RT: We are working right now scheduling shows abroad, especially in Germany as we think it is a key market here in Europe in terms of visibility for a band like Tragodia. We just had a cool show last week-end (October 19) in Passau, Germany and we will be in Munich, Germany on December 20. We’ll also be playing a show in Innsbruck, Austria on December 21th. Plus we have a couple shows in Italy in November / December. Then we plan to have several shows around Europe in early 2014, we’re working hard to make this possible.
7. On a worldwide level how has the feedback been to your music by fans of progressive metal?
RT: We see that from the beginning of the promotion of Mythmaker, the people participate and respond like never happened before; reviews and interviews 2 months before the release date, constant increase of facebook followers; we hope that Mythmaker will be the first page of a new chapter in Tragodia’s career.
Many people contact us in private, sometimes they want to buy some merch, sometimes just to leave a feedback or to ask some info about the band, the lyrics, etc… and that meaning a lot for us and gives us the strength to hold on.
8.Are there any other musical projects going these days?
RT: Yes, some of us run side-projects: I (Riccardo) recently finalized “Divided Line Theory”, an instrumental solo album following the path of John Petrucci, Jeff Loomis, filled with some acoustic and progressive inserts; Francesco is the mastermind behind the atmospheric black metal project Ogen; Ogen released “Black Metal Unbound” in 2011 featuring our drummer Daniele V. on the drums.
Our singer Luca M. will be the voice of the progressive project “Dissonant Silence”, that will be released next year.
9.What direction do you see your music heading into on future releases?
FL: I feel we evolve in a very natural way with each release and there’s definitely no formula that we try to replicate. What we do is trying to mix the different musical background that each band member carries along into a new musical offering: this usually turns into something very magmatic and highly unexpected. Sometimes we just want to please ourselves and try to find different solutions that might raise the musical excitement within the band to a new level.
We can hardly think of a band that might sound that similar to Tragodia; I guess it has something to do with our tastes in music ranging from classic heavy metal to early Norwegian black metal, just to name a couple, and they way they are all merged into what Tragodia is nowadays.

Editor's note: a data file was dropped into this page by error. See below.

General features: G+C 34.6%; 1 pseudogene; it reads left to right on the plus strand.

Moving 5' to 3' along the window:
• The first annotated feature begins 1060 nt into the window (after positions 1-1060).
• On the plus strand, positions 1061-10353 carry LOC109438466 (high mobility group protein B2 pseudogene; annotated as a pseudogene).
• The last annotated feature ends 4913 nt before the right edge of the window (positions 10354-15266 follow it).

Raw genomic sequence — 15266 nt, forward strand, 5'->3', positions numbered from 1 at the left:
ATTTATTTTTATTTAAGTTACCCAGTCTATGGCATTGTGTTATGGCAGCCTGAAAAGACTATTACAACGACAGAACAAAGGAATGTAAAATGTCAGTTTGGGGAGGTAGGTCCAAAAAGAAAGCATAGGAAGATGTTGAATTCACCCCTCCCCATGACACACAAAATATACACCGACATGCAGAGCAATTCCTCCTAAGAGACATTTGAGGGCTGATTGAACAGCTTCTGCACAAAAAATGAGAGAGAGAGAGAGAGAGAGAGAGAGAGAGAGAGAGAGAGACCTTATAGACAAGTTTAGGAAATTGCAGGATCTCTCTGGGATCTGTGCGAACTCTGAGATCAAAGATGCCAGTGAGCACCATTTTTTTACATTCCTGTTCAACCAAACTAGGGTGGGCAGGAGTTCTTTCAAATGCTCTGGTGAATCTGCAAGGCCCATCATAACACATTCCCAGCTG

10.What are some bands or musical styles that have influenced your newer music and also what are you listening to nowadays?
FL: We had no idea we would end up writing an album like Mythmaker. We just let creativity take its course and every musician that joined the band through the years contribute their skills and ideas. We started as a doom-goth band, heavily influenced by black metal and some of the amazing avantgarde bands that were around in the Nineties, just to slowly progress into what we are now. It’s been a really interesting and exciting evolution, at least for us!
In the early days the keyboard was the very main element in the band, referred to the Gothic scene of that period; with the release of our first full length album “The Promethean legacy” and the consolidation of the lineup, we always focused more on guitars and solid sound, arrangements more electro than symphonic, less rich in tons of accessories.
The versatile and recognizable Luca’s voice most of all defined the topical genre who strayed far from gothic.
Some of us are huge Nevermore supporters indeed. I guess the guitar riffing could sometimes remind of Nevermore, or the very fact that we have mainly clean vocals built upon a very tight and modern sounding rhythmic session. There are many other bands that played a big role in our musical background: we’ve always been a huge fans of the british doom-goth bands of the Nineties, especially Paradise Lost and My Dying Bride, but also Katatonia and other great Scandinavian bands: I feel that you can still perceive some features of that sound in Tragodia, though heavily diluted and merged with other elements.
11.Outside of music what are some of your interests?
RT: Some of us like so much walking in the mountains, in the woods, take inspiration from nature, but also we like movies, some sci-fi classic saga, like Aliens, Star Wars, etc… and of course eating and drinking together; is there anything better? J
12.Any final words or thoughts before we wrap up this interview?
RT: Huge thanks to you for kindly letting me introduce Mythmaker to your readers: give Mythmaker a try: you might find it interesting; and please feel free to get back to us anytime to share your feelings about it; that would be much appreciated!